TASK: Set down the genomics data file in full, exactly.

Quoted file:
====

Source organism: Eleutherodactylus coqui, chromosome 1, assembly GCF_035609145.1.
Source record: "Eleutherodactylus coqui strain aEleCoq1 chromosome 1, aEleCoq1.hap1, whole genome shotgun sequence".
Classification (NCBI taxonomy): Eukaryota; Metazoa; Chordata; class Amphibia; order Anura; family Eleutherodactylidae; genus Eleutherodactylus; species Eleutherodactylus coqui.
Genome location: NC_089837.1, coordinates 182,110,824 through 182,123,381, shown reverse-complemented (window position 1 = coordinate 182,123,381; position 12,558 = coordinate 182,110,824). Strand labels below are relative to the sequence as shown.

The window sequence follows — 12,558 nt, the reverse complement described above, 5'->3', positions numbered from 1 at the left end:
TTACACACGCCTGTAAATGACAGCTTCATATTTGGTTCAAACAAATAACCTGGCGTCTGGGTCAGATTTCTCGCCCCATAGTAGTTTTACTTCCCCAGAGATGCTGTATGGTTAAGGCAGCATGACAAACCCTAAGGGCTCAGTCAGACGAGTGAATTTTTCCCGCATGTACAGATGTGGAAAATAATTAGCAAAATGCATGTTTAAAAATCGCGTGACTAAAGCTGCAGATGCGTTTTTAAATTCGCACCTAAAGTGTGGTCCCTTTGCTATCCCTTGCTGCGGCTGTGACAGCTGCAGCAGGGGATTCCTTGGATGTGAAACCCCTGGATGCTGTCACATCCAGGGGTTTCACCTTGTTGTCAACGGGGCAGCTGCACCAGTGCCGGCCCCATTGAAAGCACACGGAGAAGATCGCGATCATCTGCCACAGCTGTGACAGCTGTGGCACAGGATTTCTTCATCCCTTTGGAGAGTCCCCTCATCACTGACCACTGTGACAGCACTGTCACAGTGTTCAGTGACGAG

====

Source organism: Eleutherodactylus coqui, chromosome 1, assembly GCF_035609145.1.
Source record: "Eleutherodactylus coqui strain aEleCoq1 chromosome 1, aEleCoq1.hap1, whole genome shotgun sequence".
Classification (NCBI taxonomy): Eukaryota; Metazoa; Chordata; class Amphibia; order Anura; family Eleutherodactylidae; genus Eleutherodactylus; species Eleutherodactylus coqui.
Genome location: NC_089837.1, coordinates 182,110,824 through 182,123,381, shown reverse-complemented (window position 1 = coordinate 182,123,381; position 12,558 = coordinate 182,110,824). Strand labels below are relative to the sequence as shown.

The window sequence follows — 12,558 nt, the reverse complement described above, 5'->3', positions numbered from 1 at the left end:
TTACACACGCCTGTAAATGACAGCTTCATATTTGGTTCAAACAAATAACCTGGCGTCTGGGTCAGATTTCTCGCCCCATAGTAGTTTTACTTCCCCAGAGATGCTGTATGGTTAAGGCAGCATGACAAACCCTAAGGGCTCAGTCAGACGAGTGAATTTTTCCCGCATGTACAGATGTGGAAAATAATTAGCAAAATGCATGTTTAAAAATCGCGTGACTAAAGCTGCAGATGCGTTTTTAAATTCGCACCTAAAGTGTGGTCCCTTTGCTATCCCTTGCTGCGGCTGTGACAGCTGCAGCAGGGGATTCCTTGGATGTGAAACCCCTGGATGCTGTCACATCCAGGGGTTTCACCTTGTTGTCAACGGGGCAGCTGCACCAGTGCCGGCCCCATTGAAAGCACACGGAGAAGATCGCGATCATCTGCCACAGCTGTGACAGCTGTGGCACAGGATTTCTTCATCCCTTTGGAGAGTCCCCTCATCACTGACCACTGTGACAGCACTGTCACAGTGTTCAGTGACGAG